I think its a matter of playing to the AP. These aren't sandbox stories, but a railroad - and that is fine. We can, of course, drift off that and make the entire thing more simulationist - but that defeats the purpose of APs and puts a tremendous burden on story-telling and encounter design on the GM. (To be frank, apart from occasional gems most such encounters tend to the more uninspired variety anyway, it takes a lot of time and commitment to design elaborate and fun encounters.)
I'm honestly not against a dungeon disguised as an overland race. I've been in plenty regular dungeons. This is a nice change of pace and scenery, and makes some other skill-sets be more relevant than the typical dungeons.
Here's Jakiro's performance against the Greater Shadow
Except for the special bit of text that (Greater) Shadows have:
Strength Damage (Su) A greater shadow’s touch deals 1d8 points of Strength damage to a living creature. This is a negative energy effect. A creature dies if this Strength damage equals or exceeds its actual Strength score.
So far, assuming I am right, only archetypes are winning this.
If you remove the qinggong from Jakiro, then the only change is the +4 natural AC goes away: you end up with exactly the scenario you described with needing a 16 to hit. And as you said, the bebilith still gets its butt kicked that way. That would be core monk then.
Ah - the monster needs a 20 to hit (as specified, Jakiro uses ki dodge), hence the smaller Rot damage.
@wraithstrike: no Jakiro is the Dex monk I posted on page 1. I'm not going to run the paladin-monk in the Proving Grounds, it was just a thought experiment so it's not fully thought-through.
Well once you know the percentage it is easier to figure out. As an example someone with an 80% chance to succeed will make it 4/5 times so assume the 5th round is the failing round.
That also assumes that the monster is spending 5 turns using dominate (and not much else). If it doesn't have at-will dominate it may be hard to accept.
It comes down to the same thing: in Round 2 to Round 3 the Bebilith tries to make distance between itself and Jakiro follows. The numbers get smaller because less attacks go back and forth, but the Bebilith is still playing a losing game. If the monster goes out of reach by going up, then Jakiro needs to follow using a potion of fly - but it still doesn't change the per-round numbers.
I actually considered switching it's tactic to overrun or trip or grapple; but in my experiments the numbers favored her even less, so I switched to Power Attack which at least increases DPR a little.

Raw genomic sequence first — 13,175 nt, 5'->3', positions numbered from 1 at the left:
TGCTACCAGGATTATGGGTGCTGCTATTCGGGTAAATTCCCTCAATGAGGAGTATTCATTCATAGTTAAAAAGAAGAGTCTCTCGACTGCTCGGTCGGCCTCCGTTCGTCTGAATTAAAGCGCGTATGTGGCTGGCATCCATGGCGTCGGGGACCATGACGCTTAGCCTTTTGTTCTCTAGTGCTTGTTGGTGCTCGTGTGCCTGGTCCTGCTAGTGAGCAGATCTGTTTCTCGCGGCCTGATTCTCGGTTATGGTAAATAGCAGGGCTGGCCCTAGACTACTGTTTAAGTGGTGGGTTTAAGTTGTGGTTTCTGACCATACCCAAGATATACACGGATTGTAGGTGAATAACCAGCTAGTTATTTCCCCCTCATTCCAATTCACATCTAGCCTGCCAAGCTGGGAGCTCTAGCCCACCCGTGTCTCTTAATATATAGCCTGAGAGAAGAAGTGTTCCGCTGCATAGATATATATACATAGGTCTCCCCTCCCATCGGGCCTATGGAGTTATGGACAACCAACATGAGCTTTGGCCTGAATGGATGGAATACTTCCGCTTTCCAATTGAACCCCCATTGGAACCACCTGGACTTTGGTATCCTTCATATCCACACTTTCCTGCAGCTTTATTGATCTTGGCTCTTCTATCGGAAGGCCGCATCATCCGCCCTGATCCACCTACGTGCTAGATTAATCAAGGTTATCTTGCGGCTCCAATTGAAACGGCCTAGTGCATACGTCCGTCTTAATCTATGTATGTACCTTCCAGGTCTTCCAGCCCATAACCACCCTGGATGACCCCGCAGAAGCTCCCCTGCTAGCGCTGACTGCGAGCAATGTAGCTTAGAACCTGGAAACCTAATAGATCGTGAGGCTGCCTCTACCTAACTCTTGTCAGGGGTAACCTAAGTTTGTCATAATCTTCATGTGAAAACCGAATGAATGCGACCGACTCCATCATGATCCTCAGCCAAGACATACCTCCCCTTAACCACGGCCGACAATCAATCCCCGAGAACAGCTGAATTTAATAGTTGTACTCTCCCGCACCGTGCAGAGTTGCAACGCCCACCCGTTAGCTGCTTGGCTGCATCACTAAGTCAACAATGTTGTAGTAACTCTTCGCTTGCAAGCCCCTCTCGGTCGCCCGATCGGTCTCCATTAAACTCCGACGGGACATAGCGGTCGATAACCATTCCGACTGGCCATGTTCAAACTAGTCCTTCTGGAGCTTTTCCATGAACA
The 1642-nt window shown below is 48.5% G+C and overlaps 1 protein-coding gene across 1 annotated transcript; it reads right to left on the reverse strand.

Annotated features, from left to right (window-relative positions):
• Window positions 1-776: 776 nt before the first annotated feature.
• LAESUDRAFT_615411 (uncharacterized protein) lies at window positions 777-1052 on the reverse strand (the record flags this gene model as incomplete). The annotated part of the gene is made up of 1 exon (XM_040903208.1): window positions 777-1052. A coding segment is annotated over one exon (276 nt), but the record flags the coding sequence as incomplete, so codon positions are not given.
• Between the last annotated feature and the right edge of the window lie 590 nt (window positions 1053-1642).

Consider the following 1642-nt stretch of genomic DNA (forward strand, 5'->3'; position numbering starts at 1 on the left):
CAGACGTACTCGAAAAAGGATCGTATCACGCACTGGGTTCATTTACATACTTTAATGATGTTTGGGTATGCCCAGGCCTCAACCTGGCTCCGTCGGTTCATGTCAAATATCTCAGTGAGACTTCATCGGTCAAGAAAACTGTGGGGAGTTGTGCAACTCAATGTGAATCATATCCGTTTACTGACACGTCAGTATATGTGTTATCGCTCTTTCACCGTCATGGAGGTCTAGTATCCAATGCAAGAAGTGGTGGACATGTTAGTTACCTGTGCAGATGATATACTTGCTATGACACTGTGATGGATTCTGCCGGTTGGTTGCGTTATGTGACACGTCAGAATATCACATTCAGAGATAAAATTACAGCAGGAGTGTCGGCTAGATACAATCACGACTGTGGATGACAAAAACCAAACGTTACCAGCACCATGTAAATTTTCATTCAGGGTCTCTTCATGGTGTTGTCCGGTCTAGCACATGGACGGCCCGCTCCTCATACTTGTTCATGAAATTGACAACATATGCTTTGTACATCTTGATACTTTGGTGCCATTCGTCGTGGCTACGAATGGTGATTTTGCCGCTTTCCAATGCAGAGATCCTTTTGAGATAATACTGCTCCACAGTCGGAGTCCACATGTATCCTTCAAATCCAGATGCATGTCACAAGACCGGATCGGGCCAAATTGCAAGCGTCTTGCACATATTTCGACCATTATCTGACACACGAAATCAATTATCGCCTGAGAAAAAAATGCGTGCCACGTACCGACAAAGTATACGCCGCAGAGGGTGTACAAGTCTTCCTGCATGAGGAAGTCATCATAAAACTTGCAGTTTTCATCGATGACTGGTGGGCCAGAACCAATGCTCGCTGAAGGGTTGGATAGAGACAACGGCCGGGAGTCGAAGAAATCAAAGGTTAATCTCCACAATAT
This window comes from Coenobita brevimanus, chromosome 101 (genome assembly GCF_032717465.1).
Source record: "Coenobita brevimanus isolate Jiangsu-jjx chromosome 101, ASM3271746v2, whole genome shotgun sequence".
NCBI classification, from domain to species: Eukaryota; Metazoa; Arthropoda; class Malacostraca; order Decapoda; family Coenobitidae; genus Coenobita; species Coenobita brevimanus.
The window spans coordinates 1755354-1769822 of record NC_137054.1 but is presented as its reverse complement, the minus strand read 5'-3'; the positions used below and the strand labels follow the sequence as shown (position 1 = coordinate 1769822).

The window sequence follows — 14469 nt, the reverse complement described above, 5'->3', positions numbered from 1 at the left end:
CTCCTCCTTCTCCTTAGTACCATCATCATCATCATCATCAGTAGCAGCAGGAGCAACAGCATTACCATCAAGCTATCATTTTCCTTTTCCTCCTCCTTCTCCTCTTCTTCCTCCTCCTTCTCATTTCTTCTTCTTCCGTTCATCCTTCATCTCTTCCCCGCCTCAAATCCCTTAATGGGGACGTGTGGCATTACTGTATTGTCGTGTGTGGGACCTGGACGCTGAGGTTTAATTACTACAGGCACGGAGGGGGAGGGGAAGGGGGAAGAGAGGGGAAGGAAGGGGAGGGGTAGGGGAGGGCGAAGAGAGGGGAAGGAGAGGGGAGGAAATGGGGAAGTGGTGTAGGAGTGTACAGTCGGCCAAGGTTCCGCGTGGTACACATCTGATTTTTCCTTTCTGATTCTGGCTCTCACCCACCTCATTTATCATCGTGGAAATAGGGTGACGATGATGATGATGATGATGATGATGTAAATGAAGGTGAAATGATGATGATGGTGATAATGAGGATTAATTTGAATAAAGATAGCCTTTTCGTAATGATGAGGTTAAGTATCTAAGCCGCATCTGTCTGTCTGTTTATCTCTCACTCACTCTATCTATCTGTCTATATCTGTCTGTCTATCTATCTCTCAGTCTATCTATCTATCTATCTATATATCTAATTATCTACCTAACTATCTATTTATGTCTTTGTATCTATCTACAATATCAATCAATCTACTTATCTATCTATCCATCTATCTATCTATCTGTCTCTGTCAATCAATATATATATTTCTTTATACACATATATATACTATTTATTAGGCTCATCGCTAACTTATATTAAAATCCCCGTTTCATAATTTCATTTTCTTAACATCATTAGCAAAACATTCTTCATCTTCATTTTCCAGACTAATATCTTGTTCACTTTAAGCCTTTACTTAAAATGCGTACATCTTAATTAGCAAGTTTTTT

Jakiro senses the bebilith before the monster can sense him. He immediately begins to stealth in cautiously, switching to invisibility to close the final distance, then rushes in with a charge when opportunity presents itself. Jakiro doesn't bypass DR.
Furious the bebilith returns the favor, unloading its bite and claws on Jakiro
The bebilith is somewhat worried at this stage, and attempts to pick up its superior reach - first it webs Jakiro then backs into 15ft reach range; but Jakiro's touch AC of 31 is too much for the web to connect with and instead it just creates a plotch of difficult terrain around Jakiro's feet. As the monster moves away it tries to tumble, but Jakiro smashes with an 85% chance to ignore the tumble.
AOO vs bebilith 0.85 * 0.8 * 8.5 * 1.1 = 6.36 (total of 86.13)
AOO vs Jakiro 0.6 * 0.05 * 15 * 1.05 = 0.47 (total of 2.8)
Jakiro attacks 0.75 * 8.5 * 1.1 = 7.01 (total of 93.14)
Confounded by this human, the bebilith decides that if it has almost no chance to hit - it might as well hit as hard as it can, it uses Power Attack on its full attack.
Very nearly dead, the bebilith decides to flee - 5ft step and plane shifting away.
Since the paladin was mentioned, I thought I'd do the thought-experiment and make a paladin monk. As expected the defenses are very formidable, and damage is passable. The build is not intended to be used for the Proving Grounds:
Paladin 4 Monk (Qinggong) 6:
traits - undecided, there are a few that can change the direction of the character; combat orientated options include Flame of the Dawnflower and Pirate Duelist
level 1 - pala 1 - weapon focus (scimitar), weapon finesse
primary skills: acrobatics 20(10), perception 21(10), perform (dance) 8(2) remaining 20 skill points undecided
scimitar flurry (crane) +16/+16/+11/+11 1d6+9 15-20/x2 6 monk + 4 bab + 7 dex + 1 feat + 1 ioun + 1 magic - 2 flurry - 2 crane
Extra build thoughts:
With more aggressive archetyping, more options come available - since both paladin and monk give disease immunity, that might as well be archetyped away - Ki Mystic may be a good option, as it also gives a good boost to the ki pool.
Something else to consider: if Weapon Adept's "way of the weapon master" is read to allow the scimitar as focus and specialization weapon, then the levels can be re-ordered such that Crane Riposte is finished before level 10; and weapon specialization grants another +2 to all attacks. Most will probably not read it like that.
Its Rock DPR is irrelevant, as that doesn't help it win the fight. Getting to the archer and fighting him in melee is what the giant should be interested in. As such, don't waste a standard action to toss a rock, double-move and take cover. Minimize damage taken and minimize time to get ontop of the archer.
It doesn't need stealth to ambush either, it needs to find a sleeping archer to ambush. The point is not whether it is likely to happen that a fire giant surprises the archer, the point is to portray both sides of the coin.